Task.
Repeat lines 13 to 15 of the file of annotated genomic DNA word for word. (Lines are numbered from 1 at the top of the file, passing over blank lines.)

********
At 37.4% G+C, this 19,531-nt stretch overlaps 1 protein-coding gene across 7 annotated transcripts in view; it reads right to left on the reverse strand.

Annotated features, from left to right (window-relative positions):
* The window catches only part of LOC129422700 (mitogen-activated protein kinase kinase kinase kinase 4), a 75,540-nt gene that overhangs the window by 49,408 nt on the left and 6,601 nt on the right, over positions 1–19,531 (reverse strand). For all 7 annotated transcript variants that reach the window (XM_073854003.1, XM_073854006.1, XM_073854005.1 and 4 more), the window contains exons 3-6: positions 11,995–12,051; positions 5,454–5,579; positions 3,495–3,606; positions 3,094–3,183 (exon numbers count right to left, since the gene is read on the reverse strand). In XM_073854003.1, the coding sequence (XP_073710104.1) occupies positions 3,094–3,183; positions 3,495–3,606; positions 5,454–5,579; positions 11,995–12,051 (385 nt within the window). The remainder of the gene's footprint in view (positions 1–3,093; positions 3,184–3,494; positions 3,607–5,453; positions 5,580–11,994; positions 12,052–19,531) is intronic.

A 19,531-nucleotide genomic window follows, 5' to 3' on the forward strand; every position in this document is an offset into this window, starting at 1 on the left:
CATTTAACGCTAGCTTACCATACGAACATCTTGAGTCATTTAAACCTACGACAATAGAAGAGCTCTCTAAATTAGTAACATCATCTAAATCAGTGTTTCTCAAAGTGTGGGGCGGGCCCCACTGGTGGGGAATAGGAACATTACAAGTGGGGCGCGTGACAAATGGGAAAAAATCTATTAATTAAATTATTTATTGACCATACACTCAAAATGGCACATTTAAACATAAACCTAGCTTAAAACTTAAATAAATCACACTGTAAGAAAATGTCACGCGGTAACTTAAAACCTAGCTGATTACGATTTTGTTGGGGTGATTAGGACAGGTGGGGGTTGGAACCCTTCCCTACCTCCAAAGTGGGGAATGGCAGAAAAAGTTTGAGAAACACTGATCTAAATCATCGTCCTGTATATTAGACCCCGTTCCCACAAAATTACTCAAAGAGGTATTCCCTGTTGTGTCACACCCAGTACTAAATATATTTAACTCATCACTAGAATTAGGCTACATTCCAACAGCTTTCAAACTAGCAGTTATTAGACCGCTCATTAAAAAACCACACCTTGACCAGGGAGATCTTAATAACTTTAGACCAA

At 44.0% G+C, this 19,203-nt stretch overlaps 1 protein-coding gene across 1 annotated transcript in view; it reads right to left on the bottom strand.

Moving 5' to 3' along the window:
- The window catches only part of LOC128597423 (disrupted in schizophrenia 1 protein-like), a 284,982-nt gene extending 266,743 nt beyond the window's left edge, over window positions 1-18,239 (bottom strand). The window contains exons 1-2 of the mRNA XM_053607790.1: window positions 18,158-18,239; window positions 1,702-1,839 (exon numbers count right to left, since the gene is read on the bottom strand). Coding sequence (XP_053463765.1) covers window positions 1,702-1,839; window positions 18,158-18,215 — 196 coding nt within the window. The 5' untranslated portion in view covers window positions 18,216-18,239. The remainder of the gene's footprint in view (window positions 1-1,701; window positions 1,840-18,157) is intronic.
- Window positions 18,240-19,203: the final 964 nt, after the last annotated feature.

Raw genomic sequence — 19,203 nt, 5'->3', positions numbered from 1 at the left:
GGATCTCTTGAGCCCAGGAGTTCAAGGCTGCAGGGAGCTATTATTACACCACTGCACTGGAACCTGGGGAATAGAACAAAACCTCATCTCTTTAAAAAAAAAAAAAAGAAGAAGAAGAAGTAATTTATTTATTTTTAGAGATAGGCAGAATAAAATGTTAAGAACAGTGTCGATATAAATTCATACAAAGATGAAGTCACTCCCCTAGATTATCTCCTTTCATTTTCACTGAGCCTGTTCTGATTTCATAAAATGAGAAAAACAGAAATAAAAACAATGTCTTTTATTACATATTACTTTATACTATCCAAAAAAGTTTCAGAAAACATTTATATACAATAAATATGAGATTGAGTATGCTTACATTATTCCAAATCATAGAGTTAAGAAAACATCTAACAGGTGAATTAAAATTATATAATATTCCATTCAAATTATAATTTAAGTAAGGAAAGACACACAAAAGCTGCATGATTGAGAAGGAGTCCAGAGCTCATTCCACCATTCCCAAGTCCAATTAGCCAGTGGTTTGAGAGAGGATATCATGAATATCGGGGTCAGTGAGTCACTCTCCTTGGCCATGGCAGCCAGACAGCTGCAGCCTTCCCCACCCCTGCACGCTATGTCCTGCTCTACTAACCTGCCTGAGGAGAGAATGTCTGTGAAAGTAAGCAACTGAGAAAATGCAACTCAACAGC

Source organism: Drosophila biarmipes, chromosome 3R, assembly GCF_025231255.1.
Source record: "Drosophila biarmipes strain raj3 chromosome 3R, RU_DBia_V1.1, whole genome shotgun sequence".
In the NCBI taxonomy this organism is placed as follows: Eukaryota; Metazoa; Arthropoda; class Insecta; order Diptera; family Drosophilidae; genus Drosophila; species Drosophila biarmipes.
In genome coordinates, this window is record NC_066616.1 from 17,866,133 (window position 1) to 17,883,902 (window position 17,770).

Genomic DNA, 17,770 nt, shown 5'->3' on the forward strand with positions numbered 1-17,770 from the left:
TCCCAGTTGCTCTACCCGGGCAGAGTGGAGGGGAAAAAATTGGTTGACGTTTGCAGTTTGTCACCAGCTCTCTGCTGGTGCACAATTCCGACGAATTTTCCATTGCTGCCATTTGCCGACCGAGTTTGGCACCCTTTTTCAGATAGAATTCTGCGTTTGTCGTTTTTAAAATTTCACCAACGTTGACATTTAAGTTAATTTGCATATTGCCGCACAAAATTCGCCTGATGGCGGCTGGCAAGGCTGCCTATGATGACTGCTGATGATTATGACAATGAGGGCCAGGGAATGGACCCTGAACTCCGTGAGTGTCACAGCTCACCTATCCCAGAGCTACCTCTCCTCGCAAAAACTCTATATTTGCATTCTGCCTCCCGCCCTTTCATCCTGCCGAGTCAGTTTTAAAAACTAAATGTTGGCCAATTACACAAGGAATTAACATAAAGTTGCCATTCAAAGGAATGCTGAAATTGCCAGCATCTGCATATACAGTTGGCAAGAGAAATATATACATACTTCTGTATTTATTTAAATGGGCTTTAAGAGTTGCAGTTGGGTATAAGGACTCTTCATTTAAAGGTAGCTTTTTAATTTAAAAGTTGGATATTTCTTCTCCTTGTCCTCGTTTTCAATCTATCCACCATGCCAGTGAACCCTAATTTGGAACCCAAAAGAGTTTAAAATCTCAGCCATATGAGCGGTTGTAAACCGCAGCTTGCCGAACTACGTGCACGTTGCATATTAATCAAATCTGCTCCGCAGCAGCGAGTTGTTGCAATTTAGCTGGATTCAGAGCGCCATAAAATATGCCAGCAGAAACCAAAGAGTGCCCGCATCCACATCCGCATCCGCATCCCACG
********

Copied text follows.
Source record: "Drosophila biarmipes strain raj3 chromosome 3R, RU_DBia_V1.1, whole genome shotgun sequence".
In the NCBI taxonomy this organism is placed as follows: Eukaryota; Metazoa; Arthropoda; class Insecta; order Diptera; family Drosophilidae; genus Drosophila; species Drosophila biarmipes.
In genome coordinates, this window is record NC_066616.1 from 17,866,133 (window position 1) to 17,883,902 (window position 17,770).